By Dr Ananya Mandal, MD
Glutamine is one of the twenty amino acids or building blocks that make up proteins.
In the human body, glutamine is the most abundant free amino acid. It is considered a conditionally essential amino acid. Essential amino acids are those that cannot be produced by the body and must therefore be consumed in the diet. A conditionally essential amino acid is one that may stop being produced by the body in specific disease conditions such as prematurity or severe catabolic distress.
Glutamine plays several important roles in the function of the body. Some of the important functions of glutamine include:
- Synthesis of protein, as with all amino acids
- Production of ammonium to help maintaining the kidney’s acid-base balance
- A source of cellular energy
- Donation of carbon to refill the citric acid cycle
Glutamine is produced from glutamate and ammonia by the enzyme glutamine synthetase. It is mainly produced in the muscles, which account for around 90% of all the glutamine synthesized. Glutamine is also released by the brain and lungs in small amounts. The metabolism of glutamine is regulated by the liver, which takes up large amounts of glutamine from the gut.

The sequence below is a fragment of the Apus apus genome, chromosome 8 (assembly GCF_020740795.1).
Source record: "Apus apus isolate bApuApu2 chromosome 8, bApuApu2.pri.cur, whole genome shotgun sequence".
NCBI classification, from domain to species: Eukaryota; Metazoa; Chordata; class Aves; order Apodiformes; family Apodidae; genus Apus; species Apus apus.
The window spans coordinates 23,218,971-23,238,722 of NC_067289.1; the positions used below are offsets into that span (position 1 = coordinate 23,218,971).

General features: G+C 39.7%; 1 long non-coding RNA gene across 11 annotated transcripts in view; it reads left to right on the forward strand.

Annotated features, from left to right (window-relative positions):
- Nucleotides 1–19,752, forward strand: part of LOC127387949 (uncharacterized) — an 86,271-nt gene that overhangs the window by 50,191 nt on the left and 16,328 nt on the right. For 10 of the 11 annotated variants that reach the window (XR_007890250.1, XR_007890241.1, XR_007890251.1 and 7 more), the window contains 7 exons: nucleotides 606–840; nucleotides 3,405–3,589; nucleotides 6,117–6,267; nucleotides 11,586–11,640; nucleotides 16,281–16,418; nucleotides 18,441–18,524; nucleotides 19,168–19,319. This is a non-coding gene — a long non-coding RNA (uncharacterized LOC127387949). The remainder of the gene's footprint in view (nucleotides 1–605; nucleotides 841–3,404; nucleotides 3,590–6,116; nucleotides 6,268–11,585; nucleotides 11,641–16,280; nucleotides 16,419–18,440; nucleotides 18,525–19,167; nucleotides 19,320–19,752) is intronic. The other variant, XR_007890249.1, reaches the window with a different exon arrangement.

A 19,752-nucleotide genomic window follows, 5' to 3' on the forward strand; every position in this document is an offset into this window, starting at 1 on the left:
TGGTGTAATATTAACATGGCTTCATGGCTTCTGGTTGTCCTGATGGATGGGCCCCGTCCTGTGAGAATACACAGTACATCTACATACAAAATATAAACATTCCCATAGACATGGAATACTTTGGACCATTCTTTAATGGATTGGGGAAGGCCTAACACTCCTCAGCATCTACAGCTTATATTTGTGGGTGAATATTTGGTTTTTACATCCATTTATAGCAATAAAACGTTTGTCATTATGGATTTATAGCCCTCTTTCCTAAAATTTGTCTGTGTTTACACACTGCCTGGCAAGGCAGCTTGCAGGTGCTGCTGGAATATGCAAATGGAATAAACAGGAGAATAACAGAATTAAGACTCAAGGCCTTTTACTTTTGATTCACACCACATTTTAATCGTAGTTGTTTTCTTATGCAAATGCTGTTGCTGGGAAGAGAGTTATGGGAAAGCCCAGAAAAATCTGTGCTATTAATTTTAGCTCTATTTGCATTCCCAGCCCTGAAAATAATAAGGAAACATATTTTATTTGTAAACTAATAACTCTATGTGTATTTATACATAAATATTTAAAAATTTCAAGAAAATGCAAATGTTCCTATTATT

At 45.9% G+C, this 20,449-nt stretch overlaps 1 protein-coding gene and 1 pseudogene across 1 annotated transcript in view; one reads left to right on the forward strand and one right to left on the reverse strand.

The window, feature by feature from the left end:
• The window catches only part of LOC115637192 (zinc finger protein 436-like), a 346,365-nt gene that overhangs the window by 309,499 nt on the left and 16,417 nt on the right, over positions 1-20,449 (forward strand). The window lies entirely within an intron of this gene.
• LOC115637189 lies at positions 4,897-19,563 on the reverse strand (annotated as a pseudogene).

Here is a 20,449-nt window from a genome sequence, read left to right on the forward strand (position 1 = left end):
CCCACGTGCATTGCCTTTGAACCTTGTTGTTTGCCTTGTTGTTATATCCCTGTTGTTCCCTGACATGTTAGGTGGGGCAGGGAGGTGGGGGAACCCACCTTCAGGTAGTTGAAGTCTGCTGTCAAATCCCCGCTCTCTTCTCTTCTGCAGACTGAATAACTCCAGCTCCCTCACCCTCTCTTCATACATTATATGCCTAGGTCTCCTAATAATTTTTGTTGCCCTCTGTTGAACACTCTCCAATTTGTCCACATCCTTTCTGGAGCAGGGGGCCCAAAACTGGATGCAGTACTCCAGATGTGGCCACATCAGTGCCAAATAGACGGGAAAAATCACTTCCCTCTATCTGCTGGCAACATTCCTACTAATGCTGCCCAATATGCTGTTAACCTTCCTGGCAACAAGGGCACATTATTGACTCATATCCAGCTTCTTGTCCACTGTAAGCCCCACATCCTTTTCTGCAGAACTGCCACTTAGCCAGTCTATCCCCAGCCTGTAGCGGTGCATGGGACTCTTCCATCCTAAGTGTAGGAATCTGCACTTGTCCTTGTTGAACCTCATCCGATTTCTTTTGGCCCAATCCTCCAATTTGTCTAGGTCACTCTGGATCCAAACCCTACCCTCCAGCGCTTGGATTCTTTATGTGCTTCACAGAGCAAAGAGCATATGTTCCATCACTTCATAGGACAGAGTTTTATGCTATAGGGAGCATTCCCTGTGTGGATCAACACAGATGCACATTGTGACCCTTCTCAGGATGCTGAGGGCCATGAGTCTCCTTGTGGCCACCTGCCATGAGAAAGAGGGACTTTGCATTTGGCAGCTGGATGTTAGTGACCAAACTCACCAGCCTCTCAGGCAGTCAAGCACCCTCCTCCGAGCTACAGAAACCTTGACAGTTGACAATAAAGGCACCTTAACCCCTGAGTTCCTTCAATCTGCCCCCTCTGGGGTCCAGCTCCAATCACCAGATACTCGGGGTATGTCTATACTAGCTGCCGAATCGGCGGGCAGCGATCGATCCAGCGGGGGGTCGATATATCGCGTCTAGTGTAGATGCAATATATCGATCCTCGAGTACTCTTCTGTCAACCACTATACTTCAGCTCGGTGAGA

Glutamine has been a popular subject of research over the last couple of decades and studies have shown it to be beneficial for treating burns, trauma, injury and some side effects of cancer treatment. Glutamine is marketed by several manufacturers as a nutritional supplement because of its role in protein synthesis and energy donation. It is taken as a muscle growth enhancer by body builders, weightlifters and other athletes. Claims also exist that glutamine can raise the level of growth hormone by stimulating its release from the anterior pituitary gland.
In cases of long-term illness or injury, the amount of glutamine in the body is depleted and therefore needs to be supplemented in the diet.
Reviewed by Sally Robertson, BSc
Last Updated: Jul 20, 2014